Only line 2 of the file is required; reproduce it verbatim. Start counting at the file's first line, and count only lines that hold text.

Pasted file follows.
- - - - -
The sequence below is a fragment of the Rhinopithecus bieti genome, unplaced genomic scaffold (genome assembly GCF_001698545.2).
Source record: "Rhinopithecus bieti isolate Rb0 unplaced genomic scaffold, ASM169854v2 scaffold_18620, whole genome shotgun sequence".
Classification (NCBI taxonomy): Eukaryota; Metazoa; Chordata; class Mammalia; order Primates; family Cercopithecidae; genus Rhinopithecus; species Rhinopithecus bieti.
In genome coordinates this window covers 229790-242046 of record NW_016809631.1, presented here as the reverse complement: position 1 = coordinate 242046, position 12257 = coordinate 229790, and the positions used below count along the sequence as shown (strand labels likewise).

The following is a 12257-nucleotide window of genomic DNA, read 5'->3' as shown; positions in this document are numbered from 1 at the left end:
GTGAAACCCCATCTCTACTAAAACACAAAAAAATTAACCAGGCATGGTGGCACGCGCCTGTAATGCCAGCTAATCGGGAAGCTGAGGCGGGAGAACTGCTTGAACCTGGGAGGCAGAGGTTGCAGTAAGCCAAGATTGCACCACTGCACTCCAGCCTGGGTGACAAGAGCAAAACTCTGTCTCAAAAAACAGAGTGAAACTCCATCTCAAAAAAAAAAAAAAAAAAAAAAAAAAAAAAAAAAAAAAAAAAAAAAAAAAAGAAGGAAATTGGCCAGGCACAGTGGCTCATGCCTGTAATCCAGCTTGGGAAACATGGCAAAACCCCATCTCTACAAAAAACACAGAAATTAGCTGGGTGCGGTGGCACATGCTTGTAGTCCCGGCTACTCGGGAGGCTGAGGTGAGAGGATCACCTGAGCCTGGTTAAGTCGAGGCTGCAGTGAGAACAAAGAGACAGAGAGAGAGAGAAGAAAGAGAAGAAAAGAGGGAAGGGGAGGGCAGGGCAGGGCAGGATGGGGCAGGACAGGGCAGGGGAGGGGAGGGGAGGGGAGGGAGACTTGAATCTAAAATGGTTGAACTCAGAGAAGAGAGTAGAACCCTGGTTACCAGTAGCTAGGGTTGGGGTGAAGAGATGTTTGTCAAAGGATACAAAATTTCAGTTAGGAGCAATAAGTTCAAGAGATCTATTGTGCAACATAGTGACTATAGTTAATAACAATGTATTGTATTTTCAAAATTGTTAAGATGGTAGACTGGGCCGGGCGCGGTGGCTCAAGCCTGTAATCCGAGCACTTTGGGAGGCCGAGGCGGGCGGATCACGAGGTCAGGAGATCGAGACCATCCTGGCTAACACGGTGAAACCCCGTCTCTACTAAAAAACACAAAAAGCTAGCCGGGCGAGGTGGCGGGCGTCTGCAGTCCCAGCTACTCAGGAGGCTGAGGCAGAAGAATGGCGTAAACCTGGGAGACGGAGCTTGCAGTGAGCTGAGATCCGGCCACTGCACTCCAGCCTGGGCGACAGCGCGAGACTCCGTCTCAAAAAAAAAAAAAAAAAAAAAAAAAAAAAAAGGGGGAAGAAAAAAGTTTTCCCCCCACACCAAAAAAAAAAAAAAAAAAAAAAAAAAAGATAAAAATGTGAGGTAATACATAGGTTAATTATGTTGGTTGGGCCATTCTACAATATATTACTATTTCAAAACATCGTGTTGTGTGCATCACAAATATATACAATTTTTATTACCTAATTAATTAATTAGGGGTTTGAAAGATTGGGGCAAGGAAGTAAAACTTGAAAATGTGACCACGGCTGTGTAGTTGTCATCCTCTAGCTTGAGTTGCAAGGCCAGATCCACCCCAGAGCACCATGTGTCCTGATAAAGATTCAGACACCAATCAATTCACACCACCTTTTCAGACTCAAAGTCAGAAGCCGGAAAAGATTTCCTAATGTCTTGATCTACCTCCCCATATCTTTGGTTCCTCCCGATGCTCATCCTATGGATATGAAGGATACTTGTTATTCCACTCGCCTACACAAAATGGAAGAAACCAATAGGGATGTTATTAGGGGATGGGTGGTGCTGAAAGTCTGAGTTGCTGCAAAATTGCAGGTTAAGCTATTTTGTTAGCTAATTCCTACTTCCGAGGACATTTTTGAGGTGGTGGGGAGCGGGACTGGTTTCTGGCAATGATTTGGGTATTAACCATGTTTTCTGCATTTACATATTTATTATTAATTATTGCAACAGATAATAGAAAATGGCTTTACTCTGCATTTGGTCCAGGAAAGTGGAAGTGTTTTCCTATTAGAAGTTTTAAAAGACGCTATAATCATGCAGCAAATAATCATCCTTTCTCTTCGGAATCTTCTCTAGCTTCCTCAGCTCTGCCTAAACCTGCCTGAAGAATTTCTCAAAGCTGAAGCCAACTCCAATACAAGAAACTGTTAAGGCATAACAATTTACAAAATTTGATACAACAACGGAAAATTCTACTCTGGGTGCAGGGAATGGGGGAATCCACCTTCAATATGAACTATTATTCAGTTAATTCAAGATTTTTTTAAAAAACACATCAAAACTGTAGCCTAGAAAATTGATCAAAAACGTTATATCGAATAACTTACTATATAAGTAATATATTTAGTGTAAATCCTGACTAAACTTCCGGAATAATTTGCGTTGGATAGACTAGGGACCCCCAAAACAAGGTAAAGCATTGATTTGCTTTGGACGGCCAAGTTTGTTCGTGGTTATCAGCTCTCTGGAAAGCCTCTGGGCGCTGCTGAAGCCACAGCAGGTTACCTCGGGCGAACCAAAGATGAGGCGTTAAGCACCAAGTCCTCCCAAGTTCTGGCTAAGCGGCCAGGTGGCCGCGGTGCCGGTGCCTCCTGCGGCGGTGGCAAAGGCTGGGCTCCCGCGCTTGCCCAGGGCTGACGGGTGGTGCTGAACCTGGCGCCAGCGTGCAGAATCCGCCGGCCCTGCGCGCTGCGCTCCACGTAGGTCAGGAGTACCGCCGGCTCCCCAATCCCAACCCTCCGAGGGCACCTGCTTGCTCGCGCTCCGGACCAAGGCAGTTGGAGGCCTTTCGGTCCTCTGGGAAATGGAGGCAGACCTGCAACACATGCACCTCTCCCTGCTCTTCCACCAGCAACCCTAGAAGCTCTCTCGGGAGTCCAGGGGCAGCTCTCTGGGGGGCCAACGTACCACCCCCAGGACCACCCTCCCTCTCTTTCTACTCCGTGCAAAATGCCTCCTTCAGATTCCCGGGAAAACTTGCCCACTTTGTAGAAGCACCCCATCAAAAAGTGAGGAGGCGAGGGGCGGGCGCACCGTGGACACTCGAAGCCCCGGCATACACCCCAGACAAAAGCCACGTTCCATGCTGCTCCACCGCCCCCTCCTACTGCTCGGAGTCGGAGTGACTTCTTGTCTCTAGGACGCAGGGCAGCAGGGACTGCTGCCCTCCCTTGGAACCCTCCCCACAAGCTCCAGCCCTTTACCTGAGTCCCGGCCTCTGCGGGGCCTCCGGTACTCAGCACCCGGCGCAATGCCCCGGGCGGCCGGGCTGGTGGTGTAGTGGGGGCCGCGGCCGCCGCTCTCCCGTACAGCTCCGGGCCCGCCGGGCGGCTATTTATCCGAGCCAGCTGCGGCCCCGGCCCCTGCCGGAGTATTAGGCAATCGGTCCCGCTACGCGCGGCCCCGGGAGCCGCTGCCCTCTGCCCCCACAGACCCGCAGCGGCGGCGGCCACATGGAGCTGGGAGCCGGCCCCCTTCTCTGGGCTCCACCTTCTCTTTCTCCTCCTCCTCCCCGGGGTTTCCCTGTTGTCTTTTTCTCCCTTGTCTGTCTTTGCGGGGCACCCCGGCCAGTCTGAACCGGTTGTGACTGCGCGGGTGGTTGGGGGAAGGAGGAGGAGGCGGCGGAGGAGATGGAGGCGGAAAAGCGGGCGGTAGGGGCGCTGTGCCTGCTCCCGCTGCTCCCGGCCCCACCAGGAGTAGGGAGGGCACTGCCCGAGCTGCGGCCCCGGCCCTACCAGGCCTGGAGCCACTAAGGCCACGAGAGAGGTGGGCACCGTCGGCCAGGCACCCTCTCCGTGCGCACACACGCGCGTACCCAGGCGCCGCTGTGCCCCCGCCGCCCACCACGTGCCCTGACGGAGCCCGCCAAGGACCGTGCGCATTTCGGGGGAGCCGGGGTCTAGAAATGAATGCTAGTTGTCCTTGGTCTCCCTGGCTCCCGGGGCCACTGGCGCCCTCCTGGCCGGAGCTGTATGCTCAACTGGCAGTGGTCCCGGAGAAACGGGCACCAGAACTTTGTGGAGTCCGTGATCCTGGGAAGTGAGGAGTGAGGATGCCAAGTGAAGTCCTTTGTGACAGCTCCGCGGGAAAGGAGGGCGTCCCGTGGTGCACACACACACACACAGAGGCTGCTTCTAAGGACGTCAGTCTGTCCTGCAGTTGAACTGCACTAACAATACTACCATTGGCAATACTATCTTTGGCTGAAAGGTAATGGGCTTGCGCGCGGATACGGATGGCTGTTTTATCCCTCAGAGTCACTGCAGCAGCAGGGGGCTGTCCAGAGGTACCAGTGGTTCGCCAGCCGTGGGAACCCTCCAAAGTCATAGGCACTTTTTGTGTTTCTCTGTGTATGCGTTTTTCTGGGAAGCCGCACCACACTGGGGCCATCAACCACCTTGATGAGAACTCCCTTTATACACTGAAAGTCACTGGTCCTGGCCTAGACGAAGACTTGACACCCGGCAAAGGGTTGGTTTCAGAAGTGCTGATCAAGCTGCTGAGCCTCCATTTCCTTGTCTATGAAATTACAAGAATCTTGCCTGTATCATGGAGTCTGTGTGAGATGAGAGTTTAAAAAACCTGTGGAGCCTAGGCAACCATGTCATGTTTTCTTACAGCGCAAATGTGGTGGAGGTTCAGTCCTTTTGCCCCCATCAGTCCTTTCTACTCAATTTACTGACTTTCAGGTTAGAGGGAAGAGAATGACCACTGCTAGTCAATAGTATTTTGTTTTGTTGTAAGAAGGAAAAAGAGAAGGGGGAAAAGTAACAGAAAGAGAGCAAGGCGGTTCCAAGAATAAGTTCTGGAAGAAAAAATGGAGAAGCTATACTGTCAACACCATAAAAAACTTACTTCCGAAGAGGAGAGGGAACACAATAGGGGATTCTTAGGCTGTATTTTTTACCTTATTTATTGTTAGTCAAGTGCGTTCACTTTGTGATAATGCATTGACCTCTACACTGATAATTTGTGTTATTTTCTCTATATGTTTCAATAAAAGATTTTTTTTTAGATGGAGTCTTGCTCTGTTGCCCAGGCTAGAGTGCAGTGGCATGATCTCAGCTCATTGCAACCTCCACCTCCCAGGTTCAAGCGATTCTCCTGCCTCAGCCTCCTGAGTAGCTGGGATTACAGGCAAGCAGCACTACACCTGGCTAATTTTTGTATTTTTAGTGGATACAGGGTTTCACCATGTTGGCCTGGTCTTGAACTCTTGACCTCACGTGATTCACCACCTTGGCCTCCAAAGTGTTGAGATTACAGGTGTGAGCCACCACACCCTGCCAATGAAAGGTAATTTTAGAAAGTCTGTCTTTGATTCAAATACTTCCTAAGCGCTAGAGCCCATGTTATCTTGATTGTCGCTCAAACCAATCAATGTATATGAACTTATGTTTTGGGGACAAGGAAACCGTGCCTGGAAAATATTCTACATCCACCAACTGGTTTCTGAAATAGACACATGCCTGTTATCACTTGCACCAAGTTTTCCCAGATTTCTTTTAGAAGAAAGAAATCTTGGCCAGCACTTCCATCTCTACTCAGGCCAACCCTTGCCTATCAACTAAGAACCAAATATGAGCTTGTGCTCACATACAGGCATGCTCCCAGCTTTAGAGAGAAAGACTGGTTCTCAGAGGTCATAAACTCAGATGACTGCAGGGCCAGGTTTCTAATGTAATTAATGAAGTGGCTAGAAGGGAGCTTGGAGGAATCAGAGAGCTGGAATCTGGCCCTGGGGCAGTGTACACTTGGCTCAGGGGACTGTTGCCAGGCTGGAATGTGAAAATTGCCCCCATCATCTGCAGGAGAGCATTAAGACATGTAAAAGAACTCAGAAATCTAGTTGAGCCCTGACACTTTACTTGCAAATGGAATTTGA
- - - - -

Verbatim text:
Source record: "Rhinopithecus bieti isolate Rb0 unplaced genomic scaffold, ASM169854v2 scaffold_18620, whole genome shotgun sequence".